This limited edition boxed set marks Siegal’s 25th anniversary of professional touring, and captures that quarter century in music, words and pictures. The 38 tracks – all written by Ian – are selected from the 10 albums he has recorded for Nugene Records. To see a list of the selected tracks click the Listen tab above. The book provides the lyrics of every song.
“Siegal possesses that priceless gift, a true blues voice. But that’s only half the story.
The extra six-pack he brings to the party is his songwriting.”
Tony Russell, Mojo contributor and editor of the Penguin Book of Blues Recordings.
If you had told the 20-year-old Siegal, on the night of his first professional band gig in 1991, of the acclaim to come, he’d have dryly laughed it off. It was unthinkable that he would one day take this music overground in 45 countries, or preside over a trophy haul that includes eight British Blues Awards and appointment to the Hall of Fame, three European Blues Awards, two Mojo Blues Albums Of The Year (not to mention three US Blues Music Awards nominations – an unprecedented nod for a non-American).
From roots near Portsmouth, Siegal pinballed through his early life. A child of the ’70s and an art-college drop-out in the ’80s, he learnt his craft as a busker in Berlin before the motherland lured him back. Through the ’90s, Siegal – then based in Nottingham – was the best-kept secret on the Midlands circuit. By the mid 2000s he was headlining shows in the UK, Holland, Belgium, Austria (and more), while casting his net beyond the blues genre’s hoary fanbase to draw a pan-generation crowd of both sexes.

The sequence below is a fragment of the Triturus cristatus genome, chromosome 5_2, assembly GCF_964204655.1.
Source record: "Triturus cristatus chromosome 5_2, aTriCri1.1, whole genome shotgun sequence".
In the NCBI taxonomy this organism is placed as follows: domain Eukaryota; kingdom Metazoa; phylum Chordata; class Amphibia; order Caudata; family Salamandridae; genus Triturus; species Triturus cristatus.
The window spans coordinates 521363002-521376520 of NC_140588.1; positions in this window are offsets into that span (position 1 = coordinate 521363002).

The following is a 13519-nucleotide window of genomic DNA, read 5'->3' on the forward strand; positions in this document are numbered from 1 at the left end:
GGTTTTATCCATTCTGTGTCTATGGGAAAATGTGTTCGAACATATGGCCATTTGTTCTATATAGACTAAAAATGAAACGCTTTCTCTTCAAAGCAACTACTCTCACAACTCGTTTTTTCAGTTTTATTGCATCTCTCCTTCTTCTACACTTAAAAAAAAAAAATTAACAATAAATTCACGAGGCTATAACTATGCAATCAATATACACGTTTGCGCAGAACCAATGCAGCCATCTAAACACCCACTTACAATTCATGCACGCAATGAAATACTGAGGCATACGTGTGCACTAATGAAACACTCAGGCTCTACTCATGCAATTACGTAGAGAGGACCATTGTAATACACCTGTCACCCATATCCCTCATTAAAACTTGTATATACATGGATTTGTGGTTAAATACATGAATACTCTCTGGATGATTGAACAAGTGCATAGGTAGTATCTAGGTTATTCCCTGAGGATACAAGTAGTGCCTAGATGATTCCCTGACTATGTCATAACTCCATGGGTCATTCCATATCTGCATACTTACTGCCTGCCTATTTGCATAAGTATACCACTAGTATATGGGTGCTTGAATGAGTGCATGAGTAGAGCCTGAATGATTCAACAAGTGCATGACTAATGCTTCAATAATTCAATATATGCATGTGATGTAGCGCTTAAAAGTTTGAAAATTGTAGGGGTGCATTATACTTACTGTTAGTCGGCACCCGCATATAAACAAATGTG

In the studio, Siegal opened his account on the Cadiz/Universal distributed Nugene label with 2005’s Meat & Potatoes, before 2007’s Swagger saw Mojo dub him “one of the most innovative, gifted and engaging blues performers on the planet today”. The Dust and Broadside were similarly acclaimed, the UK rock press noting the newcomer’s scholarly appreciation for – but irreverent twisting of – the blues template.
By 2010, this life-long fan of Mississippi hill country blues was drinking deep from the source, striking up a working friendship with Luther and Cody Dickinson of the North Mississippi Allstars, and taking up semi-residence at their Zebra Ranch studio in Coldwater, MS.
The two resulting albums (2011’s The Skinny and 2012’s Candy Store Kid), were Siegal’s most vital yet, sparking successive US Blues Music Awards nominations for Best Contemporary Blues Album, induction into the British Blues Hall Of Fame, and the memorable Classic Rock soundbite “Mississippi has a new adopted son and Britain a national treasure.” Friendships made while working on those albums led to an impromptu campfire-style recording The Picnic Sessions with the Dickinson brothers, Alvin Youngblood Hart and Squirrel Nut Zippers man Jimbo Marthus.
Since then, demand has seen Siegal pulled across the planet, with the performer shedding his skin as he plays countless shows in shifting formats – some of them preserved as live albums. In 2014, the BBC-recorded Man & Guitar bottled a solo acoustic performance from the Royal Albert Hall (no doubt a factor in his third US Blues Music Awards nomination this time for Best Acoustic Artist and his 2016 British Blues Award for acoustic artist). The following year’s One Night In Amsterdam found him amped and dangerous with a full-throttle electric band; while in 2016, Wayward Sons showcased his fizzing joint tour with the aforementioned Jimbo Mathus.